Saves streak ends for Wade Davis in loss but could Cubs career extend?
MILWAUKEE — Wade Davis spent the last year and three weeks doing nothing on a baseball field except preserve every lead he was handed by two different teams.
Then on one Saturday afternoon, the surest ninth-inning bet in the game blew two leads in as many innings to send the Cubs to a 4-3, 10-inning loss against the Brewers at Miller Park.
One inning after Orlando Arcia’s leadoff homer in the ninth ended Davis’ franchise-record saves streak, Travis Shaw’s two-run homer on a hanging breaking pitch ended the game.
“There’s nothing to lament right there,” manager Joe Maddon said. “There’s no way, shape or form to point a finger at Wade. He’s outstanding.”
The Cubs are in no immediate danger of losing control of the -National League Central race, still 4½ games ahead of the Brewers and five ahead of the Cardinals with eight to play.
If anything, the Davis aberration underscores one of the few things the Cubs have been able to rely on throughout a season of injuries and lapses — and one of the reasons they might be compelled to revisit his future with the club when he becomes a free agent in six weeks.
“He’s made a tremendous impact on us,” said Maddon, who had Hector Rondon ready to pitch the 10th had the Cubs not scored in the top half. “Not only [on the mound], but the way he’s mentored the other guys. He’s such a really good, calming influence out there.”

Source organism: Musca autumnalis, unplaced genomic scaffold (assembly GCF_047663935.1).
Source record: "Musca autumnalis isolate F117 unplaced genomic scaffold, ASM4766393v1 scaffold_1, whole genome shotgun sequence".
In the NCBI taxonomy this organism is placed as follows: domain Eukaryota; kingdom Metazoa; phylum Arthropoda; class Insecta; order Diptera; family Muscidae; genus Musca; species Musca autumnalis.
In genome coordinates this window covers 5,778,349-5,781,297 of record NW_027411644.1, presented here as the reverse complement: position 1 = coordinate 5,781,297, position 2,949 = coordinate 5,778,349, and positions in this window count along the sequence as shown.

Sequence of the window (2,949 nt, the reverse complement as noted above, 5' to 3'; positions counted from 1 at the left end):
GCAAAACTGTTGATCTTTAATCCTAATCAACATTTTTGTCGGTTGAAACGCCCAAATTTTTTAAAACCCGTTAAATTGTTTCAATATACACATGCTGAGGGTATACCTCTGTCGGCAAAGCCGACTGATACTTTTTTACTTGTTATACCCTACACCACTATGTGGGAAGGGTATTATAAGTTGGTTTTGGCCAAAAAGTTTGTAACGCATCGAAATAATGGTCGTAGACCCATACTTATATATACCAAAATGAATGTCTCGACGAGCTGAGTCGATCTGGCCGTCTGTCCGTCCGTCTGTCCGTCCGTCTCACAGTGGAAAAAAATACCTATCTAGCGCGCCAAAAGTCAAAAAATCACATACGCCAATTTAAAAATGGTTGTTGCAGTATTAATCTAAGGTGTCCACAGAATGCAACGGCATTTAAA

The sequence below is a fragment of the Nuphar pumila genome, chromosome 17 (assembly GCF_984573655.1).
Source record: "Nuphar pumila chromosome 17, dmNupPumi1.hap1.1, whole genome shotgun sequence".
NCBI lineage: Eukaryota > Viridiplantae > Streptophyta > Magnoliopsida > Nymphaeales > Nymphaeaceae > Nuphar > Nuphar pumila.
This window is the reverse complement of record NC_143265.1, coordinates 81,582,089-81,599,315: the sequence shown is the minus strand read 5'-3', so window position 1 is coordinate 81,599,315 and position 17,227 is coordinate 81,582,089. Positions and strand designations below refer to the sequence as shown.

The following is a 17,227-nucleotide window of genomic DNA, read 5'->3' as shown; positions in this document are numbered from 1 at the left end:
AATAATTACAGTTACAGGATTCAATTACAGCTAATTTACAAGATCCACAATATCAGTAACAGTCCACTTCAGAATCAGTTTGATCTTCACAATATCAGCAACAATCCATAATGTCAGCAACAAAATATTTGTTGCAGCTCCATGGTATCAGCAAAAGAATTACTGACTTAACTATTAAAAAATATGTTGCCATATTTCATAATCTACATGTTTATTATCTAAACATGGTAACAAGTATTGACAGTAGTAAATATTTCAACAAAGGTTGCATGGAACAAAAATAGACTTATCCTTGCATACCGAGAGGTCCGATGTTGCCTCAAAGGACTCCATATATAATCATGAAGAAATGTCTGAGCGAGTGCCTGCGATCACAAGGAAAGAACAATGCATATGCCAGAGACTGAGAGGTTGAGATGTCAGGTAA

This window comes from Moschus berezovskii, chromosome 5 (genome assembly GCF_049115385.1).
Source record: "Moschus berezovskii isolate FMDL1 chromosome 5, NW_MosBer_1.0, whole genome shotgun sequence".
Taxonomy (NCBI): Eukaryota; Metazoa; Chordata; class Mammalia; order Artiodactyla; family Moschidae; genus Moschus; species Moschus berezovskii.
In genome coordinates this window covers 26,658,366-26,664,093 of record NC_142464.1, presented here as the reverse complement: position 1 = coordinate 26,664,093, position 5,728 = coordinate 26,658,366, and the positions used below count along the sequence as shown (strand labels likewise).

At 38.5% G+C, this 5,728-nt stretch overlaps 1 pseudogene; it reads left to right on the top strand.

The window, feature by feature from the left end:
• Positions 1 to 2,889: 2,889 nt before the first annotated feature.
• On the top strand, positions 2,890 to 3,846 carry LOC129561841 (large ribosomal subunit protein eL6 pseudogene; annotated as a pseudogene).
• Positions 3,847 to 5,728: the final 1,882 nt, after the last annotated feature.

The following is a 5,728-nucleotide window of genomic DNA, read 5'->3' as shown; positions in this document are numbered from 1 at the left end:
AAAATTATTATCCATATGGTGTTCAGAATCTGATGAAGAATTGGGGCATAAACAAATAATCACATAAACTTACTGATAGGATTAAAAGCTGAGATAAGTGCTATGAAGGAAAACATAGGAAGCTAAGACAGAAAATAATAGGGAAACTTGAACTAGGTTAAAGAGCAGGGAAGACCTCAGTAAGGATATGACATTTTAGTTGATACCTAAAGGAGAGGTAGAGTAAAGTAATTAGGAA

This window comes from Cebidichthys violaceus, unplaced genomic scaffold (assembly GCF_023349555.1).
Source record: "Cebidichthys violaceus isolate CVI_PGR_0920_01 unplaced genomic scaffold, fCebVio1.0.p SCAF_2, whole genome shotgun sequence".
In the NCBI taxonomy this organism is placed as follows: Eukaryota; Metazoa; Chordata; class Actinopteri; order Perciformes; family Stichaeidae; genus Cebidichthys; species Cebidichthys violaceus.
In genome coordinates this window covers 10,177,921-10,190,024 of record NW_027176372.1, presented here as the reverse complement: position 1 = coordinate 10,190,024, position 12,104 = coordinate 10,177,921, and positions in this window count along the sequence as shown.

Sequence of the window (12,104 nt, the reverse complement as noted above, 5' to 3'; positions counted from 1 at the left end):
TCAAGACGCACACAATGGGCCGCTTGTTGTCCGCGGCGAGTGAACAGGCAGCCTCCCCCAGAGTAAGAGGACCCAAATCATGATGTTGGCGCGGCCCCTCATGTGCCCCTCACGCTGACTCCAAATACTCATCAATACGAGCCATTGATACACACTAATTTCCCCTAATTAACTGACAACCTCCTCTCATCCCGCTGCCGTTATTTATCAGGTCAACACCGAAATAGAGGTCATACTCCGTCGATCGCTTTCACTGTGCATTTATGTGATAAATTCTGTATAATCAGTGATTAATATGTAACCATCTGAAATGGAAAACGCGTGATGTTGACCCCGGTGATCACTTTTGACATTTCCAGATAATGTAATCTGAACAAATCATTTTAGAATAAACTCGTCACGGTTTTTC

When the Cubs took the lead on Jon Jay’s run-scoring single, there was no hesitation by the manager after Davis’ 16-pitch ninth.
“Listen, he’s your best guy,” Maddon said. “There’s no second-guessing whatsoever.”
An unflappable veteran with 32 saves in 32 chances — 38-for-38 going back to last year — will do that for a manager’s mindset.
Not that Davis spent much emotion on the streak — or much more on its end.
Exactly how much did the streak mean to him? “Not much,” he said.
“Obviously, I wanted to win today’s game and put us in a better position than we’re in. So it kind of stinks, but you move on from it.”
Davis spends just about as much emotion on his impending free-agent status.
“Not even thinking about it,” he said. “Literally irrelevant at this point.”
It’s not irrelevant to the Cubs, who will be in the market for a closer this winter and will be hard-pressed to do better than the 32-year-old right-hander.
Davis said he hasn’t considered so much as how many years he might seek. But he said he hopes the Cubs want to talk about bringing him back when the time comes.
“It’s been good. The season’s gone by fast, which is a good sign,” he said Friday. “When the season goes by fast, it means you’re having fun and things are going your direction. It’s definitely been a very good experience.”
Davis, the Cubs’ lone All-Star this season, was acquired from the Royals in December in a trade for outfielder Jorge Soler.
The top closer on the market this winter had a 1.95 ERA until Saturday.
He makes $10 million this year and could command the big-ticket price that Cubs president Theo -Epstein has tended to avoid for closers.
Davis also has been an ideal fit with the Cubs this year and could be hard to resist, especially as a handful of big salaries fall off the books after this year.
“I think there’s a chance for anything,” pitching coach Chris Bosio said before quickly emphasizing the focus on the task at hand.
“He’s had a great year,” Epstein said. “He’s been a leader out there. Any team would love to have him. But we’re not to the winter yet.”
Davis has other things on his mind right now, too, he said.
“I’m just kind of anxious to win a World Series,” he said, “and then go hunting.”
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